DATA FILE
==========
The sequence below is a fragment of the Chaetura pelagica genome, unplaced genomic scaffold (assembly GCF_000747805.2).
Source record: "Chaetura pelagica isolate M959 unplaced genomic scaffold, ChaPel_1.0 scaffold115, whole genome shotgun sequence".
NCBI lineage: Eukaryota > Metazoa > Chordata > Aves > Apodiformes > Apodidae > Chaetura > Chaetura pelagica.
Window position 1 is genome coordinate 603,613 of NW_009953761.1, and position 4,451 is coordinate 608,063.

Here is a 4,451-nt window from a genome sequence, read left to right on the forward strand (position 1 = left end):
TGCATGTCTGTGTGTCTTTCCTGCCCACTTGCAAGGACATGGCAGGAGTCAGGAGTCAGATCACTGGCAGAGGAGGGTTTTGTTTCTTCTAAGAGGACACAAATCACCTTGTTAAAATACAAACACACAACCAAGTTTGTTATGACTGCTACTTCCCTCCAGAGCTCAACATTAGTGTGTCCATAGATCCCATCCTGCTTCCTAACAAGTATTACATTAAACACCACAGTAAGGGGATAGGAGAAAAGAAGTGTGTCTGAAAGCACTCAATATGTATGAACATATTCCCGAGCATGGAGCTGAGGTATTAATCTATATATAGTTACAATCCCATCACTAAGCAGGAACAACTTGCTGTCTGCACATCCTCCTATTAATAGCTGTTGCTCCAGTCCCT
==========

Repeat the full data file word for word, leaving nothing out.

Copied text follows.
The sequence below is a fragment of the Chaetura pelagica genome, unplaced genomic scaffold (assembly GCF_000747805.2).
Source record: "Chaetura pelagica isolate M959 unplaced genomic scaffold, ChaPel_1.0 scaffold115, whole genome shotgun sequence".
NCBI lineage: Eukaryota > Metazoa > Chordata > Aves > Apodiformes > Apodidae > Chaetura > Chaetura pelagica.
Window position 1 is genome coordinate 603,613 of NW_009953761.1, and position 4,451 is coordinate 608,063.

Here is a 4,451-nt window from a genome sequence, read left to right on the forward strand (position 1 = left end):
TGCATGTCTGTGTGTCTTTCCTGCCCACTTGCAAGGACATGGCAGGAGTCAGGAGTCAGATCACTGGCAGAGGAGGGTTTTGTTTCTTCTAAGAGGACACAAATCACCTTGTTAAAATACAAACACACAACCAAGTTTGTTATGACTGCTACTTCCCTCCAGAGCTCAACATTAGTGTGTCCATAGATCCCATCCTGCTTCCTAACAAGTATTACATTAAACACCACAGTAAGGGGATAGGAGAAAAGAAGTGTGTCTGAAAGCACTCAATATGTATGAACATATTCCCGAGCATGGAGCTGAGGTATTAATCTATATATAGTTACAATCCCATCACTAAGCAGGAACAACTTGCTGTCTGCACATCCTCCTATTAATAGCTGTTGCTCCAGTCCCT